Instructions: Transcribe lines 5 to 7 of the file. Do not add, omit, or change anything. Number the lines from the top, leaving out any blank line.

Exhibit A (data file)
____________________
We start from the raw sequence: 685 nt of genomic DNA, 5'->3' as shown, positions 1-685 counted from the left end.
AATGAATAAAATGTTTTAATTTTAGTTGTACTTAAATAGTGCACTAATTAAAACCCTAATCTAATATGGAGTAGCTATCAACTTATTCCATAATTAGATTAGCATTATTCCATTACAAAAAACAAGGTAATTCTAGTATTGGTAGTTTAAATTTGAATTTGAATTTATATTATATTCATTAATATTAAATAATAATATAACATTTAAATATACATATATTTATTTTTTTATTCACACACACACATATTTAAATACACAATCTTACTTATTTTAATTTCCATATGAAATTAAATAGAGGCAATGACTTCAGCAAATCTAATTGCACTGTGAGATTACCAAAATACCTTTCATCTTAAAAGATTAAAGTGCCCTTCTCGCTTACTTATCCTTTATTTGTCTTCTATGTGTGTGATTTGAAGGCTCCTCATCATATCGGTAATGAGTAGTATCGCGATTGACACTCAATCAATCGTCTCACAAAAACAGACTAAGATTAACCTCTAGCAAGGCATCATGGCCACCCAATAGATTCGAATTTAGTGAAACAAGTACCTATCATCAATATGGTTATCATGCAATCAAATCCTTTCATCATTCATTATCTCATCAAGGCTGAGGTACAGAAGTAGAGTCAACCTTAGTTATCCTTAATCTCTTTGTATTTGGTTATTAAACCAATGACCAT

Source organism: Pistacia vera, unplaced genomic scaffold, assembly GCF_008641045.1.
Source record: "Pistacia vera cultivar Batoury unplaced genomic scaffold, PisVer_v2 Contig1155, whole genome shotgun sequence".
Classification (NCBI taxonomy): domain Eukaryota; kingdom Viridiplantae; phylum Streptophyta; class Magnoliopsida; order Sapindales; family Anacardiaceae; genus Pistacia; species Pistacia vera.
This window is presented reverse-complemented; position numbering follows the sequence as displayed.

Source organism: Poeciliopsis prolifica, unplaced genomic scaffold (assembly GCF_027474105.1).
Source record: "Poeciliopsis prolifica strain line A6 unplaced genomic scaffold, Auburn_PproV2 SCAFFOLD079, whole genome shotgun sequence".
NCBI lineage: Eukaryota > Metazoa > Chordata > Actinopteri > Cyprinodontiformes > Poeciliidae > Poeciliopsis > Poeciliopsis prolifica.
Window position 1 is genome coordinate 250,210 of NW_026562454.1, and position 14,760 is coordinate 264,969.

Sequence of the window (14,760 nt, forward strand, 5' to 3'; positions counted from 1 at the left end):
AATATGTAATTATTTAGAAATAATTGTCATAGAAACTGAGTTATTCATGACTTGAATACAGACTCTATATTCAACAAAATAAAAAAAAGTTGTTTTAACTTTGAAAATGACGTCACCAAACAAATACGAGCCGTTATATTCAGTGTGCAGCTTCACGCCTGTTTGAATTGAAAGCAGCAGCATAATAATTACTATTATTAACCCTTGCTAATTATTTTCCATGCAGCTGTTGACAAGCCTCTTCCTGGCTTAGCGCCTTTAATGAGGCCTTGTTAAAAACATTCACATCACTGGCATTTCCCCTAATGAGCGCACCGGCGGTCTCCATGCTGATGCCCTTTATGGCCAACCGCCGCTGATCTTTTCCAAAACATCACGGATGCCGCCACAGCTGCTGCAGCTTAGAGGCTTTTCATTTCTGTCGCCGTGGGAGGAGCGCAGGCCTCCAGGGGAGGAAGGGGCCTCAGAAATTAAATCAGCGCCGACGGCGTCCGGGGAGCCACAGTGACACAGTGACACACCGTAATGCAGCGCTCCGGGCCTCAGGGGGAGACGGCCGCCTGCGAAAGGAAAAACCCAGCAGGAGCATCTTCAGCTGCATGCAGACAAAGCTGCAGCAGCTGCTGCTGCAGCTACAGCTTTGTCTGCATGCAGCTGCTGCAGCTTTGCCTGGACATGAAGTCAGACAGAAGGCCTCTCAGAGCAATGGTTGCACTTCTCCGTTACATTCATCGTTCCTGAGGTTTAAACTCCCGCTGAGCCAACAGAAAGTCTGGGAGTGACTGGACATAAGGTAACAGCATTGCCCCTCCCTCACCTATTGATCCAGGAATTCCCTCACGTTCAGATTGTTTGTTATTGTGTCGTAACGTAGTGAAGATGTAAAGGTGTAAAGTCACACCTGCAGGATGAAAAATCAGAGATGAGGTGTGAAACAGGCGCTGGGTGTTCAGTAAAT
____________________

Classification (NCBI taxonomy): domain Eukaryota; kingdom Viridiplantae; phylum Streptophyta; class Magnoliopsida; order Sapindales; family Anacardiaceae; genus Pistacia; species Pistacia vera.
This window is presented reverse-complemented; position numbering follows the sequence as displayed.

Source organism: Poeciliopsis prolifica, unplaced genomic scaffold (assembly GCF_027474105.1).